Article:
Since the end of the cold war, Africa has seen a dramatic rise in new political and religious phenomena, including an eviscerated privatized state, neoliberal NGOs, Pentecostalism, a resurgence in accusations of witchcraft, a culture of scamming and fraud, and, in some countries, a nearly universal wish to emigrate. Drawing on fieldwork in Togo, Charles Piot suggests that a new biopolitics after state sovereignty is remaking the face of one of the world's poorest regions.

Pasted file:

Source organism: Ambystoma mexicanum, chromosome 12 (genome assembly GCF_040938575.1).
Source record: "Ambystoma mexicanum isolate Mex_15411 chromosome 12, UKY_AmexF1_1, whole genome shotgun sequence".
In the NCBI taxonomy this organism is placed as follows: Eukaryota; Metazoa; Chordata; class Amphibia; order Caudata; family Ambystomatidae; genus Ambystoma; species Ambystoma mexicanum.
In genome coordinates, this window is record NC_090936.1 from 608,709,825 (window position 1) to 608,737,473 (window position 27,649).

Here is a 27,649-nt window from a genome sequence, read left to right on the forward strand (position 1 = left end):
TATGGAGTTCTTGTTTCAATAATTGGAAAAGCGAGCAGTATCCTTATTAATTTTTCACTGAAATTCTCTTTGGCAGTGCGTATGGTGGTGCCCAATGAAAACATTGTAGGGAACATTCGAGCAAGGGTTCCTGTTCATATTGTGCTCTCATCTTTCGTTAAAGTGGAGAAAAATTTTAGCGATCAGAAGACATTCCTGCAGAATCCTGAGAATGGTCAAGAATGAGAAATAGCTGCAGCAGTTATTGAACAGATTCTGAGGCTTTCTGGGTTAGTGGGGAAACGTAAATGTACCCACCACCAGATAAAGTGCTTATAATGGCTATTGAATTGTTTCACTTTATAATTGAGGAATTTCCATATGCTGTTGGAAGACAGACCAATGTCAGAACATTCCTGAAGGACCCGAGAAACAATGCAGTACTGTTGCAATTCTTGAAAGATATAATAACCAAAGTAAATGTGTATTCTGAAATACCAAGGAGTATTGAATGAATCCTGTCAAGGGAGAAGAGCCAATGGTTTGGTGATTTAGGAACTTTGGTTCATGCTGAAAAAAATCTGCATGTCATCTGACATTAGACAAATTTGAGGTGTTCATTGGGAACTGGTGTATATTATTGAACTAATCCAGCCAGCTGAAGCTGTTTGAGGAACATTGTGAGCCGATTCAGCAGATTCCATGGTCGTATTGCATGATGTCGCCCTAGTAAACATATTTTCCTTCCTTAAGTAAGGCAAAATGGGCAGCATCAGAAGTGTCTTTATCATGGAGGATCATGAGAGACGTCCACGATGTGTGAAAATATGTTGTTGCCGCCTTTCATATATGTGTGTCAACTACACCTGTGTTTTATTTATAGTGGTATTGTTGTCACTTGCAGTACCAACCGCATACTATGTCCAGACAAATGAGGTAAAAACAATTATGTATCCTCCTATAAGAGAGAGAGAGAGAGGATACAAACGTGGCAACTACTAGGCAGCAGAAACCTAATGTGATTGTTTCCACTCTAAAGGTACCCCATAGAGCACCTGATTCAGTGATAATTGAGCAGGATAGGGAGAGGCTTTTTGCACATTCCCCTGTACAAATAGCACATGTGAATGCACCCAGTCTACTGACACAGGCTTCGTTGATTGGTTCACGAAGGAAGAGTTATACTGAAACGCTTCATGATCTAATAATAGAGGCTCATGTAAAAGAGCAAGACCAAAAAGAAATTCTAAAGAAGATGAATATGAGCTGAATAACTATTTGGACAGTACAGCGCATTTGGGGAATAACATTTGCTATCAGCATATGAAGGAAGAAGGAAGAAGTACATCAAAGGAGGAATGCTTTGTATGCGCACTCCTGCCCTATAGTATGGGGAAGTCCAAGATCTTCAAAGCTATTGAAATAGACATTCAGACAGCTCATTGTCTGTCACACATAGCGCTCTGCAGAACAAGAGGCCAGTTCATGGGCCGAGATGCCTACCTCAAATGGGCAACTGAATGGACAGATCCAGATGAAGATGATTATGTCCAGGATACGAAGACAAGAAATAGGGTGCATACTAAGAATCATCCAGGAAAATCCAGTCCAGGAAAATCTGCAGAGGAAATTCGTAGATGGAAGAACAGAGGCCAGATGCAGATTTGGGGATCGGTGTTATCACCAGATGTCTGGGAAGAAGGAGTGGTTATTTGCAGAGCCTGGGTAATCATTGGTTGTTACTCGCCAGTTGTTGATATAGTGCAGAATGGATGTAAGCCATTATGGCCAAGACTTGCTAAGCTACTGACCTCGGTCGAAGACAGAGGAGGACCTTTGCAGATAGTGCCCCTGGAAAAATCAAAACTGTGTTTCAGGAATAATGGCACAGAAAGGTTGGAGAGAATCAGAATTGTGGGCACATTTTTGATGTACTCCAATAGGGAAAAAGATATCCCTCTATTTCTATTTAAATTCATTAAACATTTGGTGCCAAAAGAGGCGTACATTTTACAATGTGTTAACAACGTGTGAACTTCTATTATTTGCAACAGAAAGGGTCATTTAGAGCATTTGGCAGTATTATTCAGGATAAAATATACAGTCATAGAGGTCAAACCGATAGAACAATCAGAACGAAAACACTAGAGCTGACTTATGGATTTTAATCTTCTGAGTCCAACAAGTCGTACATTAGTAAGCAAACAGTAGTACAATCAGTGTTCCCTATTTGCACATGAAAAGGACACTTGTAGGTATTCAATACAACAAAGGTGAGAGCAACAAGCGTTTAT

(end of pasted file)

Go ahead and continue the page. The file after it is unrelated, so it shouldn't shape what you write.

In a country where playing the U.S. Department of State's green card lottery is a national pastime and the preponderance of cybercafés and Western Union branches signals a widespread desire to connect to the rest of the world, Nostalgia for the Future makes clear that the cultural and political terrain that underlies postcolonial theory has shifted. In order to map out this new terrain, Piot enters into critical dialogue with a host of important theorists, including Agamben, Hardt and Negri, Deleuze, and Mbembe. The result is a deft interweaving of rich observations of Togolese life with profound insights into the new, globalized world in which that life takes place.